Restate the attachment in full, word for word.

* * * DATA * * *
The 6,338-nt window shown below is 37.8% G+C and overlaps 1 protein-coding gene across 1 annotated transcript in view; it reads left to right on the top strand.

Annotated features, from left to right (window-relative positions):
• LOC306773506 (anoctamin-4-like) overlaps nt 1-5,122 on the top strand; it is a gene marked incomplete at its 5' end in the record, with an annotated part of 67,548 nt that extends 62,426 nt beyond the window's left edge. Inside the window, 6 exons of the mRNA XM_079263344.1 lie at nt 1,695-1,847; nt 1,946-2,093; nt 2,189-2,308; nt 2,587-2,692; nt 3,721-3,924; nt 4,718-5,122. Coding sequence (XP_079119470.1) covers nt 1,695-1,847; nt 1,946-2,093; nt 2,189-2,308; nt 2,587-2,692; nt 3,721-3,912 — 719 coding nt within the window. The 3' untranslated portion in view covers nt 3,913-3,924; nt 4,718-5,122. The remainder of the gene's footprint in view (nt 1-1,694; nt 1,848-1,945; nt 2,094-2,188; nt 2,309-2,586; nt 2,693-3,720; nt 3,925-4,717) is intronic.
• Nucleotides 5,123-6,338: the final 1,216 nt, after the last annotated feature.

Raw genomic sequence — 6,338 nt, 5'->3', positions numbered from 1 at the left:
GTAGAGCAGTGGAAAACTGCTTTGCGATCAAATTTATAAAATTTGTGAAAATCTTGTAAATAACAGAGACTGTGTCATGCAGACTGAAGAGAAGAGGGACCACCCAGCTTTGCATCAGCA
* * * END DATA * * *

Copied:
The 6,338-nt window shown below is 37.8% G+C and overlaps 1 protein-coding gene across 1 annotated transcript in view; it reads left to right on the top strand.

Annotated features, from left to right (window-relative positions):
• LOC306773506 (anoctamin-4-like) overlaps nt 1-5,122 on the top strand; it is a gene marked incomplete at its 5' end in the record, with an annotated part of 67,548 nt that extends 62,426 nt beyond the window's left edge. Inside the window, 6 exons of the mRNA XM_079263344.1 lie at nt 1,695-1,847; nt 1,946-2,093; nt 2,189-2,308; nt 2,587-2,692; nt 3,721-3,924; nt 4,718-5,122. Coding sequence (XP_079119470.1) covers nt 1,695-1,847; nt 1,946-2,093; nt 2,189-2,308; nt 2,587-2,692; nt 3,721-3,912 — 719 coding nt within the window. The 3' untranslated portion in view covers nt 3,913-3,924; nt 4,718-5,122. The remainder of the gene's footprint in view (nt 1-1,694; nt 1,848-1,945; nt 2,094-2,188; nt 2,309-2,586; nt 2,693-3,720; nt 3,925-4,717) is intronic.
• Nucleotides 5,123-6,338: the final 1,216 nt, after the last annotated feature.

Raw genomic sequence — 6,338 nt, 5'->3', positions numbered from 1 at the left:
GTAGAGCAGTGGAAAACTGCTTTGCGATCAAATTTATAAAATTTGTGAAAATCTTGTAAATAACAGAGACTGTGTCATGCAGACTGAAGAGAAGAGGGACCACCCAGCTTTGCATCAGCA